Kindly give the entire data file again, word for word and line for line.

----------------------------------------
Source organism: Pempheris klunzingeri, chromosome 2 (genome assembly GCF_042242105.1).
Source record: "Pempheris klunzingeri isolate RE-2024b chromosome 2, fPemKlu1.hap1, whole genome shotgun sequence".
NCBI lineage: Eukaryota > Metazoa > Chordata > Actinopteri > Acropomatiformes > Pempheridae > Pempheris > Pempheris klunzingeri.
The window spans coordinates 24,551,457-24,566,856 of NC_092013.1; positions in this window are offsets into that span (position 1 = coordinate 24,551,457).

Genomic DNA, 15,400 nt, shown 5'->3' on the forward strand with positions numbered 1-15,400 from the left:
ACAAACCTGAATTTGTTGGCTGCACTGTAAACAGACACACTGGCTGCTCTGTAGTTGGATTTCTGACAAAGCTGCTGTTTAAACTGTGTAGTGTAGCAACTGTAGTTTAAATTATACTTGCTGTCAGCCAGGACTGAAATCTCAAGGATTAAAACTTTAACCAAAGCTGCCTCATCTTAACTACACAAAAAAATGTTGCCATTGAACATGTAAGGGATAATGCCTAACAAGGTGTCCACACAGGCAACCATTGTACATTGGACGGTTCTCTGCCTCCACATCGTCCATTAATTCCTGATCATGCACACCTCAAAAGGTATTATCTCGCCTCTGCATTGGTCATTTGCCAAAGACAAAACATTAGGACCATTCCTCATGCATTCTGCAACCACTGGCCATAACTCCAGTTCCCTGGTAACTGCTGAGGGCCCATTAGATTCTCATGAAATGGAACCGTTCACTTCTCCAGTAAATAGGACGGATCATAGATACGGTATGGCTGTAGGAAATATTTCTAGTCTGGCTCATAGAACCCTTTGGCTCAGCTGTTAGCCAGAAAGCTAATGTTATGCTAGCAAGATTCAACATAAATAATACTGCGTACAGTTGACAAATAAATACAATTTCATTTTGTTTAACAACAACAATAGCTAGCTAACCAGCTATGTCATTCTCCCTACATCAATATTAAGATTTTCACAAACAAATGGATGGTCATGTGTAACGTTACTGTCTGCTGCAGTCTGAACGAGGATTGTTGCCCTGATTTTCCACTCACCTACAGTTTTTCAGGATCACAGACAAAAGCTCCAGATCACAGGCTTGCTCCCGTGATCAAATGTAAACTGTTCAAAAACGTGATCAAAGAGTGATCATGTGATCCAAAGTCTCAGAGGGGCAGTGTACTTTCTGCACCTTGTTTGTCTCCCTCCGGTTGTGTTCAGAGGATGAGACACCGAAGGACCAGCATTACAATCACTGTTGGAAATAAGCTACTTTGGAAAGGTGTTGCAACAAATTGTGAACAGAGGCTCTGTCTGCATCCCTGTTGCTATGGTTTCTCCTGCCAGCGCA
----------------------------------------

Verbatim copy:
Source organism: Pempheris klunzingeri, chromosome 2 (genome assembly GCF_042242105.1).
Source record: "Pempheris klunzingeri isolate RE-2024b chromosome 2, fPemKlu1.hap1, whole genome shotgun sequence".
NCBI lineage: Eukaryota > Metazoa > Chordata > Actinopteri > Acropomatiformes > Pempheridae > Pempheris > Pempheris klunzingeri.
The window spans coordinates 24,551,457-24,566,856 of NC_092013.1; positions in this window are offsets into that span (position 1 = coordinate 24,551,457).

Genomic DNA, 15,400 nt, shown 5'->3' on the forward strand with positions numbered 1-15,400 from the left:
ACAAACCTGAATTTGTTGGCTGCACTGTAAACAGACACACTGGCTGCTCTGTAGTTGGATTTCTGACAAAGCTGCTGTTTAAACTGTGTAGTGTAGCAACTGTAGTTTAAATTATACTTGCTGTCAGCCAGGACTGAAATCTCAAGGATTAAAACTTTAACCAAAGCTGCCTCATCTTAACTACACAAAAAAATGTTGCCATTGAACATGTAAGGGATAATGCCTAACAAGGTGTCCACACAGGCAACCATTGTACATTGGACGGTTCTCTGCCTCCACATCGTCCATTAATTCCTGATCATGCACACCTCAAAAGGTATTATCTCGCCTCTGCATTGGTCATTTGCCAAAGACAAAACATTAGGACCATTCCTCATGCATTCTGCAACCACTGGCCATAACTCCAGTTCCCTGGTAACTGCTGAGGGCCCATTAGATTCTCATGAAATGGAACCGTTCACTTCTCCAGTAAATAGGACGGATCATAGATACGGTATGGCTGTAGGAAATATTTCTAGTCTGGCTCATAGAACCCTTTGGCTCAGCTGTTAGCCAGAAAGCTAATGTTATGCTAGCAAGATTCAACATAAATAATACTGCGTACAGTTGACAAATAAATACAATTTCATTTTGTTTAACAACAACAATAGCTAGCTAACCAGCTATGTCATTCTCCCTACATCAATATTAAGATTTTCACAAACAAATGGATGGTCATGTGTAACGTTACTGTCTGCTGCAGTCTGAACGAGGATTGTTGCCCTGATTTTCCACTCACCTACAGTTTTTCAGGATCACAGACAAAAGCTCCAGATCACAGGCTTGCTCCCGTGATCAAATGTAAACTGTTCAAAAACGTGATCAAAGAGTGATCATGTGATCCAAAGTCTCAGAGGGGCAGTGTACTTTCTGCACCTTGTTTGTCTCCCTCCGGTTGTGTTCAGAGGATGAGACACCGAAGGACCAGCATTACAATCACTGTTGGAAATAAGCTACTTTGGAAAGGTGTTGCAACAAATTGTGAACAGAGGCTCTGTCTGCATCCCTGTTGCTATGGTTTCTCCTGCCAGCGCA